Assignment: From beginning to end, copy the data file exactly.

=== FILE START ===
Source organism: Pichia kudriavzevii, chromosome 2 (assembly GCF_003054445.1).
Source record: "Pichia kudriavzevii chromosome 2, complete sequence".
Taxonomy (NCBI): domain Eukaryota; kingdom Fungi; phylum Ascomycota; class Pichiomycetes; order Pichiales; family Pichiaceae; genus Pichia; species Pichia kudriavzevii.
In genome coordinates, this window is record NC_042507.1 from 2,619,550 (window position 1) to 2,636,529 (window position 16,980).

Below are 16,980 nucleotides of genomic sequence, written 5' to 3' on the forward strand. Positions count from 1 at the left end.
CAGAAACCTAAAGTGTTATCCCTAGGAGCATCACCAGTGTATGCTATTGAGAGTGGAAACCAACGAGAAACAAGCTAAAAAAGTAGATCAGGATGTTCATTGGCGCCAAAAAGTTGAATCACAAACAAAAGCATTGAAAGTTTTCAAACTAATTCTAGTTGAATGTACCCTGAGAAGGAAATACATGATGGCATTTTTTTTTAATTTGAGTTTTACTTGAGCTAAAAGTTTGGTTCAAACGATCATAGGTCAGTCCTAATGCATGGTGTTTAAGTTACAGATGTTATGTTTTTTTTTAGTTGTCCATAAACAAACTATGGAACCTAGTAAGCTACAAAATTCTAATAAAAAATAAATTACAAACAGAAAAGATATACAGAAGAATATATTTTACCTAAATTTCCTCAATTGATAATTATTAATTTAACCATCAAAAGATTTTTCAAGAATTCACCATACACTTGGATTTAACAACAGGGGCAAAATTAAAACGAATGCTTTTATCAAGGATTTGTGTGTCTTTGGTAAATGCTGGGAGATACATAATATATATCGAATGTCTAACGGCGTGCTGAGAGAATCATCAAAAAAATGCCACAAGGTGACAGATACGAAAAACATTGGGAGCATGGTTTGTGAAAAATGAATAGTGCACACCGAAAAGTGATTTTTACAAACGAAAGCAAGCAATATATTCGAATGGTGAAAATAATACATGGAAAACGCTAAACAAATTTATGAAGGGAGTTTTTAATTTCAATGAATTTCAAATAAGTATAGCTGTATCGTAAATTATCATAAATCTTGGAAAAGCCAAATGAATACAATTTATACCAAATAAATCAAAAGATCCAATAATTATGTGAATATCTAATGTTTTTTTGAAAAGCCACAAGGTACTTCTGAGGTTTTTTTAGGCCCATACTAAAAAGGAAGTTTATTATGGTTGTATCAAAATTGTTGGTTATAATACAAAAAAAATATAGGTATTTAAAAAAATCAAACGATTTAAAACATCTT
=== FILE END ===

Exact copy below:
Source organism: Pichia kudriavzevii, chromosome 2 (assembly GCF_003054445.1).
Source record: "Pichia kudriavzevii chromosome 2, complete sequence".
Taxonomy (NCBI): domain Eukaryota; kingdom Fungi; phylum Ascomycota; class Pichiomycetes; order Pichiales; family Pichiaceae; genus Pichia; species Pichia kudriavzevii.
In genome coordinates, this window is record NC_042507.1 from 2,619,550 (window position 1) to 2,636,529 (window position 16,980).

Below are 16,980 nucleotides of genomic sequence, written 5' to 3' on the forward strand. Positions count from 1 at the left end.
CAGAAACCTAAAGTGTTATCCCTAGGAGCATCACCAGTGTATGCTATTGAGAGTGGAAACCAACGAGAAACAAGCTAAAAAAGTAGATCAGGATGTTCATTGGCGCCAAAAAGTTGAATCACAAACAAAAGCATTGAAAGTTTTCAAACTAATTCTAGTTGAATGTACCCTGAGAAGGAAATACATGATGGCATTTTTTTTTAATTTGAGTTTTACTTGAGCTAAAAGTTTGGTTCAAACGATCATAGGTCAGTCCTAATGCATGGTGTTTAAGTTACAGATGTTATGTTTTTTTTTAGTTGTCCATAAACAAACTATGGAACCTAGTAAGCTACAAAATTCTAATAAAAAATAAATTACAAACAGAAAAGATATACAGAAGAATATATTTTACCTAAATTTCCTCAATTGATAATTATTAATTTAACCATCAAAAGATTTTTCAAGAATTCACCATACACTTGGATTTAACAACAGGGGCAAAATTAAAACGAATGCTTTTATCAAGGATTTGTGTGTCTTTGGTAAATGCTGGGAGATACATAATATATATCGAATGTCTAACGGCGTGCTGAGAGAATCATCAAAAAAATGCCACAAGGTGACAGATACGAAAAACATTGGGAGCATGGTTTGTGAAAAATGAATAGTGCACACCGAAAAGTGATTTTTACAAACGAAAGCAAGCAATATATTCGAATGGTGAAAATAATACATGGAAAACGCTAAACAAATTTATGAAGGGAGTTTTTAATTTCAATGAATTTCAAATAAGTATAGCTGTATCGTAAATTATCATAAATCTTGGAAAAGCCAAATGAATACAATTTATACCAAATAAATCAAAAGATCCAATAATTATGTGAATATCTAATGTTTTTTTGAAAAGCCACAAGGTACTTCTGAGGTTTTTTTAGGCCCATACTAAAAAGGAAGTTTATTATGGTTGTATCAAAATTGTTGGTTATAATACAAAAAAAATATAGGTATTTAAAAAAATCAAACGATTTAAAACATCTT